By Martin Conaghan
BBC News, Shanghai
The spectacular opening ceremony for the Special Olympics World Summer Games has taken place in Shanghai, China.
And judging by the awe-inspiring display of traditional dance, music and pyrotechnics, Beijing will have a tough act to follow next year at the start of the 2008 Summer Olympic Games.
Speaking to the 80,000 spectators, Special Olympics ambassador Arnold Schwarzenegger said the enthusiasm of the competitors involved in the games made them bigger heroes than those he played during his movie career.
"I used to play in action movies as the action hero but that was actually nothing that can be compared with the real action that is taking place in this stadium," said the California governor.
Chinese President Hu Jintao declared the Special Olympics Summer Games open, while Mr Schwarzenegger, film star Jackie Chan and Irish actor Colin Farrell greeted the ecstatic fans inside Shanghai's Olympic stadium.
The extravaganza began with an army of Chinese drummers heralding the special athletes from 160 countries into the arena, and ended with an awe-inspiring display of colourful pyrotechnics.
The show kick-started a nine-day sports event
The show was masterminded by multiple Emmy Award-winning producer Don Misher, famed for his half-time Superbowl shows and the opening ceremony for the Atlanta Olympic Games in 1996.
Every member of the audience was handed a lunch pack prior to entering the tightly guarded stadium, along with a seat-numbered box containing a torch, a flute, a scarf and a coloured fan for use during the stunning visual display.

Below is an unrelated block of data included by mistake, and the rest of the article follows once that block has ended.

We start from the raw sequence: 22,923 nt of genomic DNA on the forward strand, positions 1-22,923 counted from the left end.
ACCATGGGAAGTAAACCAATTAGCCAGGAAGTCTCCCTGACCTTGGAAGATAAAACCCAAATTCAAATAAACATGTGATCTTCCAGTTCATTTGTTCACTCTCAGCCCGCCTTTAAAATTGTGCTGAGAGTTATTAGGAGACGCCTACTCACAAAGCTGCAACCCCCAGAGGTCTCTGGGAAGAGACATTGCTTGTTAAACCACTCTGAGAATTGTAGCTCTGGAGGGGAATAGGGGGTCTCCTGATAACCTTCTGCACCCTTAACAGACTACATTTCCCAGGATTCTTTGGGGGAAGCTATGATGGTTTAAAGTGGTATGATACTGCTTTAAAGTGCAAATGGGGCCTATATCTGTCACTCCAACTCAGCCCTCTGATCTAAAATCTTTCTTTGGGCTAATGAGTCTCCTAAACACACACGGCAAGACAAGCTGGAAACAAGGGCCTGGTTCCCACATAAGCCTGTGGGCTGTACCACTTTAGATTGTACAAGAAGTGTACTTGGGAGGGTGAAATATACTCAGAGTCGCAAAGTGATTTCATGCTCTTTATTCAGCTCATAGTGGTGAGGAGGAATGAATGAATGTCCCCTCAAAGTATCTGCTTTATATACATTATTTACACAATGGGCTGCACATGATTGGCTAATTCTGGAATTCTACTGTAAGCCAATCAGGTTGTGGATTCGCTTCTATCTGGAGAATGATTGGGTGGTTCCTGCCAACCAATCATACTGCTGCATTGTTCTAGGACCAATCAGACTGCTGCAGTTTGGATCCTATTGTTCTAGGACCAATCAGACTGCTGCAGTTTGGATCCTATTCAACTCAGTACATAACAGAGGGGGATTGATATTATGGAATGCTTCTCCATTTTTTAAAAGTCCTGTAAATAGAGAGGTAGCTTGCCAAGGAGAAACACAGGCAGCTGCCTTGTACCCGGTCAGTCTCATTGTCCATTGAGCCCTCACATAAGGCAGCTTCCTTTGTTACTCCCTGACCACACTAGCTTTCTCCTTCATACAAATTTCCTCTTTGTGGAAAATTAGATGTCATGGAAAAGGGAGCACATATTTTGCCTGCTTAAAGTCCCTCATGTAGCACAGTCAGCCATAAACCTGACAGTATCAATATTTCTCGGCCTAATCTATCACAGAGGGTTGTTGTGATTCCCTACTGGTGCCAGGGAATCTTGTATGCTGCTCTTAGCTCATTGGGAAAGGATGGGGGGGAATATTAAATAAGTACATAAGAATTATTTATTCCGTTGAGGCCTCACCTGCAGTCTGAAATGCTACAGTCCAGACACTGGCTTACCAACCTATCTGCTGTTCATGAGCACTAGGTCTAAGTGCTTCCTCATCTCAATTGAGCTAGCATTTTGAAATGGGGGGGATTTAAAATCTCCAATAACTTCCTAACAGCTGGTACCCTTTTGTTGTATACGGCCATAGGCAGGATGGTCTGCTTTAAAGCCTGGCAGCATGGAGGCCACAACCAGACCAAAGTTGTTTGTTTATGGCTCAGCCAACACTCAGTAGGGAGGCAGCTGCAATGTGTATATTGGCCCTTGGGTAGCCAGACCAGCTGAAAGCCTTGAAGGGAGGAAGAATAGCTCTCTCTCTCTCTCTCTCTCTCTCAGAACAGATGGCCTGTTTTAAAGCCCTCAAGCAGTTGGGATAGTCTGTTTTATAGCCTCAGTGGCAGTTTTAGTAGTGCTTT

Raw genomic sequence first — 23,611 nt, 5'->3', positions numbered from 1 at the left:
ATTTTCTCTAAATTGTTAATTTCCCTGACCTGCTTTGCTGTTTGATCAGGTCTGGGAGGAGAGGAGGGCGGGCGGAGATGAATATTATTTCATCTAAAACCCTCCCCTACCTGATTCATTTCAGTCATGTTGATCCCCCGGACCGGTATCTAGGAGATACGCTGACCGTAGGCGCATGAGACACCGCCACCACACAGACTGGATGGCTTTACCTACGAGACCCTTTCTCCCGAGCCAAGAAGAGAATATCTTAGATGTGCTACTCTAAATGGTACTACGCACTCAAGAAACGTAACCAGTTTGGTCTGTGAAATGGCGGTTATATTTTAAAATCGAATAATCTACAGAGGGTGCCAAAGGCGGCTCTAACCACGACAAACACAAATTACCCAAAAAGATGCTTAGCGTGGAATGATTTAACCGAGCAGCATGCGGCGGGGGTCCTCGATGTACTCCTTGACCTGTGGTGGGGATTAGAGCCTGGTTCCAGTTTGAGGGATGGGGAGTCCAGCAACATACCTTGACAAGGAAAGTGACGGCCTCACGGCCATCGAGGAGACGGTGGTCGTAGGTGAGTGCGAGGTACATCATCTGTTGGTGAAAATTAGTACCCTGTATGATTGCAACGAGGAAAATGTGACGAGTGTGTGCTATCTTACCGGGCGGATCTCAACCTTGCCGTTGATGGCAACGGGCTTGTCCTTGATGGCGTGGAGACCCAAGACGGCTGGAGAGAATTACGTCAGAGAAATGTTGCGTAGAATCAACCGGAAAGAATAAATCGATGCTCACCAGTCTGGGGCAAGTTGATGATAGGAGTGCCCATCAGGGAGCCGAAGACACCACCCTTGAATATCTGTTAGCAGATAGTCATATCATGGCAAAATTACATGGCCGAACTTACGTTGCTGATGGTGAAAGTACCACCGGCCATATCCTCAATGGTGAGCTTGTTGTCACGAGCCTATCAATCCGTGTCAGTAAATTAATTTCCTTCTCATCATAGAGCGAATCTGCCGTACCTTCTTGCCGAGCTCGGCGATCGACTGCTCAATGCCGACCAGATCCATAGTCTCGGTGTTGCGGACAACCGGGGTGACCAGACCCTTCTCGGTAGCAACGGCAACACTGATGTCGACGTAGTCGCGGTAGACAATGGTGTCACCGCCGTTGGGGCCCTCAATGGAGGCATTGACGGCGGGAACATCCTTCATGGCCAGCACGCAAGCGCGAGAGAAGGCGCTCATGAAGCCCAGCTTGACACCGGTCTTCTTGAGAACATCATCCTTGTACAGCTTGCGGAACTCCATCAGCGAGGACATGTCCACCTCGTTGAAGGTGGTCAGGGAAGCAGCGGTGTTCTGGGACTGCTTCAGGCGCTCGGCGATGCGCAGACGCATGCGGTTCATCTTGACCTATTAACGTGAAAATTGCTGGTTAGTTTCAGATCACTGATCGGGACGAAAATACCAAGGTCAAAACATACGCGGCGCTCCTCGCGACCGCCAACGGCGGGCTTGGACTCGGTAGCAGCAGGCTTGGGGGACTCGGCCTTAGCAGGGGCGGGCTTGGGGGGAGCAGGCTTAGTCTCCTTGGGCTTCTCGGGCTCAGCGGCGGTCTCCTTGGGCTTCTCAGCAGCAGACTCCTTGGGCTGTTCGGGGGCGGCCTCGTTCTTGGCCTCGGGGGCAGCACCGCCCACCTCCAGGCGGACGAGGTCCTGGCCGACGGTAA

Yang Jian, a 22-year old student who has lived in Shanghai all his life, said it was one of the most spectacular shows he had ever witnessed in the city.
"It is very difficult to chose a moment that was the best," said Yang.
"The whole show was very good, and I enjoyed the fireworks.
"It was amazing, I have never seen anything like it in Shanghai."
China's largest city will host 7,500 athletes from 160 countries for the Special Games, which encourages individuals with learning disabilities to participate in sport programmes across the globe.
Jane Moncrieff, the deputy head of the British delegation of athletes, said while the Shanghai performance was inspiring, it did not carry the same message as previous opening ceremonies.
"I think it was visually spectacular, in terms of colour and visual effects," she said.
"I've been at a number of these ceremonies in the past, and they're normally very emotional, but this one didn't seem to go in for that.
"It's maybe not the Chinese way to go in for emotion, but the colours were incredible, and it was expertly choreographed."
Aiden Montgomery, a 22-year-old from the East Midlands and part of the British swimming team, said the opening ceremony was the experience of a lifetime.
"I thought it was really fantastic," he said.
"We could hear all the chanting and whistling before we were introduced to the crowd, it was so exciting.
"I couldn't believe there were so many people, waving and whistling.
"It was amazing being introduced to the people in the stadium, just like a proper Olympic Games.
"Seeing the action stars like Arnold Schwarzenneger and Jackie Chan was great too, and the torch run was incredible, just like a real Olympics games.
"I'll cherish this for the rest of my life."
The athletes will now commence a nine-day programme of 25 sports in venues across the massive city, aided by an army of 40,000 volunteers.